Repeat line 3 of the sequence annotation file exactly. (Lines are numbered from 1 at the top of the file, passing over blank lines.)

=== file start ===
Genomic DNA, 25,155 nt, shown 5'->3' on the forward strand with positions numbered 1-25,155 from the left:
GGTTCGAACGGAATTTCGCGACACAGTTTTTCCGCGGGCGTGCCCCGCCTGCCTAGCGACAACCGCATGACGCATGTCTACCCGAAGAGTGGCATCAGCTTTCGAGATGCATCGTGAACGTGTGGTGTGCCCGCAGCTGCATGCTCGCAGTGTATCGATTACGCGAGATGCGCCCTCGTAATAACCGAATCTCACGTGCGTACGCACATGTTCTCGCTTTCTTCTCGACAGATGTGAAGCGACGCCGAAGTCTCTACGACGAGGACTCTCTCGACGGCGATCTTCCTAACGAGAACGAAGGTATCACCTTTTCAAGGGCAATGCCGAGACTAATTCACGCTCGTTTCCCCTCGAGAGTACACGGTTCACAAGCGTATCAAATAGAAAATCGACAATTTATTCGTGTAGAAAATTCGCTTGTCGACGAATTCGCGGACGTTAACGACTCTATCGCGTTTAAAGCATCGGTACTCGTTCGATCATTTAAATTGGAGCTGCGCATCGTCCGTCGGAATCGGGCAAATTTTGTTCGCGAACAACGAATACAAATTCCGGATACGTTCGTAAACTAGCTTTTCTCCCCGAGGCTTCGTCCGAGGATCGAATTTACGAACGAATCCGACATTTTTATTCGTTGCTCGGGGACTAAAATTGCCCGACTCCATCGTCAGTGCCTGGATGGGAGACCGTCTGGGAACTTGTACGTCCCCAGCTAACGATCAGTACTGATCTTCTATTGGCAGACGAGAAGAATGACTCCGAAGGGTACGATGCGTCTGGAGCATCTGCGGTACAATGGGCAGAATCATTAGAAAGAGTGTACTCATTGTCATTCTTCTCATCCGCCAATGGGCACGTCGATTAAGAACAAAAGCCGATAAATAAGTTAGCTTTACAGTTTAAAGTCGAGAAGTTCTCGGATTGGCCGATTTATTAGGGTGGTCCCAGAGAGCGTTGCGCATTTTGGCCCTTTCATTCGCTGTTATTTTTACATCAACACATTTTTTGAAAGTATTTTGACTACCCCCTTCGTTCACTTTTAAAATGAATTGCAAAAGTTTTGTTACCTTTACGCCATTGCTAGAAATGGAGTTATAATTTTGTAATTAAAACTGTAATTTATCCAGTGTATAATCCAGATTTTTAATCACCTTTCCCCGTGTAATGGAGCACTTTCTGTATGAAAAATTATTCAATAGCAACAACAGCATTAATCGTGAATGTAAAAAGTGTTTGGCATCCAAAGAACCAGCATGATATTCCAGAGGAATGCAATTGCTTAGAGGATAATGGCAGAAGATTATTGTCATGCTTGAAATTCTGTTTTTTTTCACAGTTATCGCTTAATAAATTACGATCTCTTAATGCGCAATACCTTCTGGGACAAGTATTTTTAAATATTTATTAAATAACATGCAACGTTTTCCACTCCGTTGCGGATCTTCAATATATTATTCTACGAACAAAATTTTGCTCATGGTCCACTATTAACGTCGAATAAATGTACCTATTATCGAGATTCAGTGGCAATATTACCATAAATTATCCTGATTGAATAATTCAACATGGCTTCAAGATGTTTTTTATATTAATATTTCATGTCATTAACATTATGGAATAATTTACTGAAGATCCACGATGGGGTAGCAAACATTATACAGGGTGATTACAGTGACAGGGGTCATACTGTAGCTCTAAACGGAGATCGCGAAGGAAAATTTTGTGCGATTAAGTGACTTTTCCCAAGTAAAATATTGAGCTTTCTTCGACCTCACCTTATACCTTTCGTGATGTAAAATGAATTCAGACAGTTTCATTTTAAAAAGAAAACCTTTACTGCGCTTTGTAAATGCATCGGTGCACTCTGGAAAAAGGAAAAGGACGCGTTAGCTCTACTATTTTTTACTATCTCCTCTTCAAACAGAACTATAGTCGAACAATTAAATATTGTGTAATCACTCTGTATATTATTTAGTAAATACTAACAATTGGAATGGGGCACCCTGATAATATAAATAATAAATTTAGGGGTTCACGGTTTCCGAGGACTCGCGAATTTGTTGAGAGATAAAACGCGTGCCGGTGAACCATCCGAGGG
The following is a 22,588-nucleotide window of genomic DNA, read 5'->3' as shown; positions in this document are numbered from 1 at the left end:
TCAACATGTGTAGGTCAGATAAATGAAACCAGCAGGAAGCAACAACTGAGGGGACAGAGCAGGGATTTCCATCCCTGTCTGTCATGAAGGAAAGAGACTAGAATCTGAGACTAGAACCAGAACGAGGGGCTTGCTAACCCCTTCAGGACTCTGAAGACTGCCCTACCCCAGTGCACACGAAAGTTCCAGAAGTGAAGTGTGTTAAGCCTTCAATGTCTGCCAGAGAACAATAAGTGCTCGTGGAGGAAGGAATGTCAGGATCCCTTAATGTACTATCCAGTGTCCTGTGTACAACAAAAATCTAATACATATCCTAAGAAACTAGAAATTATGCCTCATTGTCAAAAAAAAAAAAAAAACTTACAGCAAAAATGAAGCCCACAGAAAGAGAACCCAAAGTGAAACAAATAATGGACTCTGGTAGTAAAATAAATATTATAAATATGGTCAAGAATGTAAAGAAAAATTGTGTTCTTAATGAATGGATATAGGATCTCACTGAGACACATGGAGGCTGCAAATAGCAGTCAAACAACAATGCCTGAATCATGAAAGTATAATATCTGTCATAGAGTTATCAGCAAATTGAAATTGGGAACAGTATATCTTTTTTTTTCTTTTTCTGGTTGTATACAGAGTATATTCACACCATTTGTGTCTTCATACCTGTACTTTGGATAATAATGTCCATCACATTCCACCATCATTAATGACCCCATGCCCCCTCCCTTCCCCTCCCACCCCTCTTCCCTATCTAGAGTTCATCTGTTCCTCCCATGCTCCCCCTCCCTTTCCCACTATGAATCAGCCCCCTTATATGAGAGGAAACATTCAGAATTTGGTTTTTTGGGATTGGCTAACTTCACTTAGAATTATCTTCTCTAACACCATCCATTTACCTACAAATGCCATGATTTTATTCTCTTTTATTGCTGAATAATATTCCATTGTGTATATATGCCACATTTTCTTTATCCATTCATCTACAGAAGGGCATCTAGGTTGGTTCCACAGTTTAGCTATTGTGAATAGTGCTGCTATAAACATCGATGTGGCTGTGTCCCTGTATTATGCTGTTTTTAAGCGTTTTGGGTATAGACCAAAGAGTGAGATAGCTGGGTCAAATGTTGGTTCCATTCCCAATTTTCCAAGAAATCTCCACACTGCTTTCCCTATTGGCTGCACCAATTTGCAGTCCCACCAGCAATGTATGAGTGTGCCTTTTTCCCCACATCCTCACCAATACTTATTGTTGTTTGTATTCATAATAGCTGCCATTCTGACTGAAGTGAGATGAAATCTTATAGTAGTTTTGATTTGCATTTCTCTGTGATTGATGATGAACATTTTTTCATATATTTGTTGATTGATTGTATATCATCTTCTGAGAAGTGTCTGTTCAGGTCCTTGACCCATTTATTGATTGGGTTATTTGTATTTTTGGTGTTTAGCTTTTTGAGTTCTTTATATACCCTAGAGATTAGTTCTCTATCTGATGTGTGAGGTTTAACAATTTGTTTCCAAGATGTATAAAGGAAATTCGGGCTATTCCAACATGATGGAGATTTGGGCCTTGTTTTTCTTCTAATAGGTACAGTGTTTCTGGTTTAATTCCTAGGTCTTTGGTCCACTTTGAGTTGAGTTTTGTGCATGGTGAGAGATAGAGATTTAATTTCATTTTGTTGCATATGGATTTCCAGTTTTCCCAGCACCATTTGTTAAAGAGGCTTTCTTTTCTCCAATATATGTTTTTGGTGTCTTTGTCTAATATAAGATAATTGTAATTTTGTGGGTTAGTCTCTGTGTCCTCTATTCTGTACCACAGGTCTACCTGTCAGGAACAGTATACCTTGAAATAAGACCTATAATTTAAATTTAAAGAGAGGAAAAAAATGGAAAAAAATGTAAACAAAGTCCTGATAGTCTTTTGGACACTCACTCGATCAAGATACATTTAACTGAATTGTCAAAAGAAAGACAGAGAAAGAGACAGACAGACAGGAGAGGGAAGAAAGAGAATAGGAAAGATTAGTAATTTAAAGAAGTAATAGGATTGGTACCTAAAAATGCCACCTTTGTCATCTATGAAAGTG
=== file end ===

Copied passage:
The following is a 22,588-nucleotide window of genomic DNA, read 5'->3' as shown; positions in this document are numbered from 1 at the left end: